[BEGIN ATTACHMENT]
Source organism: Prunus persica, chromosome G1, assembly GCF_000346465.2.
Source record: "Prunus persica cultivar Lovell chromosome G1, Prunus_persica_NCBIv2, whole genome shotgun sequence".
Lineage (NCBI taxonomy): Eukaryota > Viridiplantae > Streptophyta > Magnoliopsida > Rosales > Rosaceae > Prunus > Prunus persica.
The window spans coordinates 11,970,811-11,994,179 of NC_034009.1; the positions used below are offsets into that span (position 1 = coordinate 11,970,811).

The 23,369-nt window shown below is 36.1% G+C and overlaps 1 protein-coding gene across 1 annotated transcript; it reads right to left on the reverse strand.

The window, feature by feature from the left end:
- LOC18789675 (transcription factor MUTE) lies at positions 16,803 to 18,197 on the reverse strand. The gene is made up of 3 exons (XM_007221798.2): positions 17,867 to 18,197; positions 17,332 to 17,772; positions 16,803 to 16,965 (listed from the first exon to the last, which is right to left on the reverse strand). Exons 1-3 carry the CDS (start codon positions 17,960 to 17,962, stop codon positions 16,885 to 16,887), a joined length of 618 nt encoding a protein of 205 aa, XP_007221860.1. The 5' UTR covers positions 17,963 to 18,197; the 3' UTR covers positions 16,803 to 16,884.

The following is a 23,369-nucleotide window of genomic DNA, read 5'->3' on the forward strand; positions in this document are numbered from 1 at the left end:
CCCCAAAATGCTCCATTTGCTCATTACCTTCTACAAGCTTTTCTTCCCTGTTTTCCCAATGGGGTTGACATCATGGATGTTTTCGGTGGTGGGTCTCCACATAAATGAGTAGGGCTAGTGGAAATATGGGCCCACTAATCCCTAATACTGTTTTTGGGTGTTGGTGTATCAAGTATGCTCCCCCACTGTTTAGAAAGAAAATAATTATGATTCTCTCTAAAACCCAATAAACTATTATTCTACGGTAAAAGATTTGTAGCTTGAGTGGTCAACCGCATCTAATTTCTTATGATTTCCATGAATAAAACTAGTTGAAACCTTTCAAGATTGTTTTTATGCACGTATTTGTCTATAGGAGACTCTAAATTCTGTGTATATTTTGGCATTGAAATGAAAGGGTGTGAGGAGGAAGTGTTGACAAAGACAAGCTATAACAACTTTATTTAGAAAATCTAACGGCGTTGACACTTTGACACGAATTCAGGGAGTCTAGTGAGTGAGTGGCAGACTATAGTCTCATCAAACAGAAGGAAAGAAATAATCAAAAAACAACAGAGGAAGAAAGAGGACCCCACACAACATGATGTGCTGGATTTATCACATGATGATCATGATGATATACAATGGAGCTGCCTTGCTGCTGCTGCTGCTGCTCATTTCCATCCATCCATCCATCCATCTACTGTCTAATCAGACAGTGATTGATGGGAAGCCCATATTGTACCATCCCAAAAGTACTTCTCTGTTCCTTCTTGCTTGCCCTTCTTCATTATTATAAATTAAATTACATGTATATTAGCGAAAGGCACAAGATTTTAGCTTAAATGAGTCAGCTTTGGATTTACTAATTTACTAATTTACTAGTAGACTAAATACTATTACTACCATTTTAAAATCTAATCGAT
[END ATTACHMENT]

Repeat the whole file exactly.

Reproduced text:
Source organism: Prunus persica, chromosome G1, assembly GCF_000346465.2.
Source record: "Prunus persica cultivar Lovell chromosome G1, Prunus_persica_NCBIv2, whole genome shotgun sequence".
Lineage (NCBI taxonomy): Eukaryota > Viridiplantae > Streptophyta > Magnoliopsida > Rosales > Rosaceae > Prunus > Prunus persica.
The window spans coordinates 11,970,811-11,994,179 of NC_034009.1; the positions used below are offsets into that span (position 1 = coordinate 11,970,811).

The 23,369-nt window shown below is 36.1% G+C and overlaps 1 protein-coding gene across 1 annotated transcript; it reads right to left on the reverse strand.

The window, feature by feature from the left end:
- LOC18789675 (transcription factor MUTE) lies at positions 16,803 to 18,197 on the reverse strand. The gene is made up of 3 exons (XM_007221798.2): positions 17,867 to 18,197; positions 17,332 to 17,772; positions 16,803 to 16,965 (listed from the first exon to the last, which is right to left on the reverse strand). Exons 1-3 carry the CDS (start codon positions 17,960 to 17,962, stop codon positions 16,885 to 16,887), a joined length of 618 nt encoding a protein of 205 aa, XP_007221860.1. The 5' UTR covers positions 17,963 to 18,197; the 3' UTR covers positions 16,803 to 16,884.

The following is a 23,369-nucleotide window of genomic DNA, read 5'->3' on the forward strand; positions in this document are numbered from 1 at the left end:
CCCCAAAATGCTCCATTTGCTCATTACCTTCTACAAGCTTTTCTTCCCTGTTTTCCCAATGGGGTTGACATCATGGATGTTTTCGGTGGTGGGTCTCCACATAAATGAGTAGGGCTAGTGGAAATATGGGCCCACTAATCCCTAATACTGTTTTTGGGTGTTGGTGTATCAAGTATGCTCCCCCACTGTTTAGAAAGAAAATAATTATGATTCTCTCTAAAACCCAATAAACTATTATTCTACGGTAAAAGATTTGTAGCTTGAGTGGTCAACCGCATCTAATTTCTTATGATTTCCATGAATAAAACTAGTTGAAACCTTTCAAGATTGTTTTTATGCACGTATTTGTCTATAGGAGACTCTAAATTCTGTGTATATTTTGGCATTGAAATGAAAGGGTGTGAGGAGGAAGTGTTGACAAAGACAAGCTATAACAACTTTATTTAGAAAATCTAACGGCGTTGACACTTTGACACGAATTCAGGGAGTCTAGTGAGTGAGTGGCAGACTATAGTCTCATCAAACAGAAGGAAAGAAATAATCAAAAAACAACAGAGGAAGAAAGAGGACCCCACACAACATGATGTGCTGGATTTATCACATGATGATCATGATGATATACAATGGAGCTGCCTTGCTGCTGCTGCTGCTGCTCATTTCCATCCATCCATCCATCCATCTACTGTCTAATCAGACAGTGATTGATGGGAAGCCCATATTGTACCATCCCAAAAGTACTTCTCTGTTCCTTCTTGCTTGCCCTTCTTCATTATTATAAATTAAATTACATGTATATTAGCGAAAGGCACAAGATTTTAGCTTAAATGAGTCAGCTTTGGATTTACTAATTTACTAATTTACTAGTAGACTAAATACTATTACTACCATTTTAAAATCTAATCGAT